Hi Alexis, if you’re somehow reading this: I am begging you to make a second book that is just about Grace Forsythe and her life. Please. I’ll do anything.
🏨 Act Your Age, Eve Brown, by Talia Hibbert
Talia Hibbert is also one of my favorite authors. She writes brilliantly about diverse people, be that sexuality, race, personality or illnesses. Out of the three Brown Sisters books, Act Your Age, Eve Brown is by far my favorite.
Act Your Age, Eve Brown is about Eve Brown, who stumbles into a… hotel-slash-inn ran by a particularly charming, but also (to her) extremely irritating, young man named Jacob. As it turns out, Jacob doesn’t quite like Eve either… at first. If you know what I mean.
The book is written from both perspectives on a per-scene and per-chapter basis, and it is a fantastic read. The relationship between the two main characters is hilarious, and with Eve actually getting a job from the very guy whom she ran over with her car (yes, really), it is quite the rollercoaster, to say the least.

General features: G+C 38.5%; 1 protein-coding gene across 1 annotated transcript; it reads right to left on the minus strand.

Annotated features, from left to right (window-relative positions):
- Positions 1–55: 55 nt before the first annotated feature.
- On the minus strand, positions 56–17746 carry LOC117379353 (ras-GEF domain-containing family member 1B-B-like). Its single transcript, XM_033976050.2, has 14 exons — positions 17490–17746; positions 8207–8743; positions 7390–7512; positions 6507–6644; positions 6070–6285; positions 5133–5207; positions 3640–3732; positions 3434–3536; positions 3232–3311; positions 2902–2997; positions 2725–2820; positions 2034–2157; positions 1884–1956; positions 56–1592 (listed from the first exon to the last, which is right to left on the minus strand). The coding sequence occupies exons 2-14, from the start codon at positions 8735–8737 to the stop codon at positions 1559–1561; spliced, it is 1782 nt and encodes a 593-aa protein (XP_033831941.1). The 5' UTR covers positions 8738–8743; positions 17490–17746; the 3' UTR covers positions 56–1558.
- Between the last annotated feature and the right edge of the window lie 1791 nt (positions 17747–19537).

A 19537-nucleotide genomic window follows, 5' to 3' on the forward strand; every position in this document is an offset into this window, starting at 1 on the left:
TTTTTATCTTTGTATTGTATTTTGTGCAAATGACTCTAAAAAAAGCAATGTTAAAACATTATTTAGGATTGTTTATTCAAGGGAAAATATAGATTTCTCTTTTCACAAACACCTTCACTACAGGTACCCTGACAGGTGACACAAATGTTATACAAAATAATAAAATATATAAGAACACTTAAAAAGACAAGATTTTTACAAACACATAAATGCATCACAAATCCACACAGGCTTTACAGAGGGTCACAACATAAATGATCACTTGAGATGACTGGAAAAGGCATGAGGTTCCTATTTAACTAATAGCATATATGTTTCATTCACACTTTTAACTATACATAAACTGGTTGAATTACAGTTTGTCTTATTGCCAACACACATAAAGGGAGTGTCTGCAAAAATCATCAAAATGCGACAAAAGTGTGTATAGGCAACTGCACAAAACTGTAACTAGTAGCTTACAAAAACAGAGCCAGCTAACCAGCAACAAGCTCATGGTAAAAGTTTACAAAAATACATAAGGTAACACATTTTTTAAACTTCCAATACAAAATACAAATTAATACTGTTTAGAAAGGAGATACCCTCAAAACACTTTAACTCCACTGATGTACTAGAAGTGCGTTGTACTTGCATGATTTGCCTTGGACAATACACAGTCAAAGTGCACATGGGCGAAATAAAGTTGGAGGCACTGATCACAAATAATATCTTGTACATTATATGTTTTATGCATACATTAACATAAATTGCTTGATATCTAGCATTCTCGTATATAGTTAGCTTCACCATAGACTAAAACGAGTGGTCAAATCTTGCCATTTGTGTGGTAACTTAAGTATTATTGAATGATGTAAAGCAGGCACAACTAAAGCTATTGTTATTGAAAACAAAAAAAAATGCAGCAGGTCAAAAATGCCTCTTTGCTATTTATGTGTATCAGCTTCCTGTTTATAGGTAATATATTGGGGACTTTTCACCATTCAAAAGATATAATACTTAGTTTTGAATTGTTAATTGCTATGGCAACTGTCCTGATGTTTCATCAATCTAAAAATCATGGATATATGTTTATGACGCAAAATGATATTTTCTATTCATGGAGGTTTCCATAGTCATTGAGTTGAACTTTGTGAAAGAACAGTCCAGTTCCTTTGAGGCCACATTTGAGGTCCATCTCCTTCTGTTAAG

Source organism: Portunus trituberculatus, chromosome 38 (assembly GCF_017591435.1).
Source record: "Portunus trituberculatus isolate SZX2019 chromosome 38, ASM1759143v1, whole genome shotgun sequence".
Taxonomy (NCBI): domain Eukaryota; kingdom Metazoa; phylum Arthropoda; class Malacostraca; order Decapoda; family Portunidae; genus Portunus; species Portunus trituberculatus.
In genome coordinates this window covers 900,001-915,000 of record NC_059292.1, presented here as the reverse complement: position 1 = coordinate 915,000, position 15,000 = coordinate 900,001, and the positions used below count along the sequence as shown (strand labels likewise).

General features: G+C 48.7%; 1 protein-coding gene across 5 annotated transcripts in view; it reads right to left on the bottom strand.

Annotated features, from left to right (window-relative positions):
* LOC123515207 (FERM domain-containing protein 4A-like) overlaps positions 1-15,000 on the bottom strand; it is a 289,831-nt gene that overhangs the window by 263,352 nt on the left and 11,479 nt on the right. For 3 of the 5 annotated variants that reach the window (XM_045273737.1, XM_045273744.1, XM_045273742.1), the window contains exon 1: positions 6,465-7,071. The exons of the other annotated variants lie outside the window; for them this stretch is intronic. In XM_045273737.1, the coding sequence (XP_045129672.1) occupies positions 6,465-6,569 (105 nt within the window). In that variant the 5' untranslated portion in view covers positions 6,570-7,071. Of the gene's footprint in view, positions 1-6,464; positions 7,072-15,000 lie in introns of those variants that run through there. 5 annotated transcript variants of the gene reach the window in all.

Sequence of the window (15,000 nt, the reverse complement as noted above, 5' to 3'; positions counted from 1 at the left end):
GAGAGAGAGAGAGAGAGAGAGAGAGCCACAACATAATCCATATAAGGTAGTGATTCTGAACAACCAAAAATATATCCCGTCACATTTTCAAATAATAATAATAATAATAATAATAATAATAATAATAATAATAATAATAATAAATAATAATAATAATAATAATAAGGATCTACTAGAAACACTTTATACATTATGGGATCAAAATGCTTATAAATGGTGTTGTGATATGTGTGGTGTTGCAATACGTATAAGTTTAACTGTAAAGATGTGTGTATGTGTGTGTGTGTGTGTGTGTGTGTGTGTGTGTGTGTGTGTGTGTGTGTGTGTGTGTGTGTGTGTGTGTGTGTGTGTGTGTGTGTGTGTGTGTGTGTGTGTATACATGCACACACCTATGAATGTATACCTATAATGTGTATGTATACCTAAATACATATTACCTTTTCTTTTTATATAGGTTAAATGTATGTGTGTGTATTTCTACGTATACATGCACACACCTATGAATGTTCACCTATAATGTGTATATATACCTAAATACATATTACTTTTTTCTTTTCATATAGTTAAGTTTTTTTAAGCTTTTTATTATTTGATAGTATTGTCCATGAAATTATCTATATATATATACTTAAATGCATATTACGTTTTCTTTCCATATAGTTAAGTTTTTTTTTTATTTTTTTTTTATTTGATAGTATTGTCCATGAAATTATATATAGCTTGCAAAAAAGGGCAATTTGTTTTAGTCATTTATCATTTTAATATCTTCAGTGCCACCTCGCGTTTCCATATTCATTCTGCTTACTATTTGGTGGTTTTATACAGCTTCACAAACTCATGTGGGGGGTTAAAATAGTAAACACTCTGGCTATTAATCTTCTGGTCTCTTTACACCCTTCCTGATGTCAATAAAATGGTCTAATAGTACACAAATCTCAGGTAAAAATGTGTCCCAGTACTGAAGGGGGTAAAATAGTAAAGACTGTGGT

Also, the writing is hilarious. Just look.
Jacob Wayne was never screwed. Well, not like that—obviously he was sometimes screwed in other, better ways. Although not as often as he’d like, but—you know—ah, fuck it, never mind.
There was that voice again, strange and yet familiar. His mind was hot and sticky like fudge. Yum, fudge. Was this a guest, maybe? A yummy, fudgy guest? Fuck. No lying around in the street in front of guests. It was inappropriate and irresponsible and very bad business.
🔎 Murder Most Actual, by Alexis Hall
Murder Most Actual is the last of these books I read. It’s by Alexis Hall, whom you may have heard of from the last seventeen thousand times I talked about him. He’s brilliant, blah blah blah, you’ve heard this already, but what you haven’t heard yet is the fact that I downloaded an e-book from a site I’d never used before, made an account and everything, and then painstakingly shoved it onto my Kindle, so I could read it. As it turns out, it was worth it. Very. In fact, this is probably his best book yet. Maybe. I’m not sure.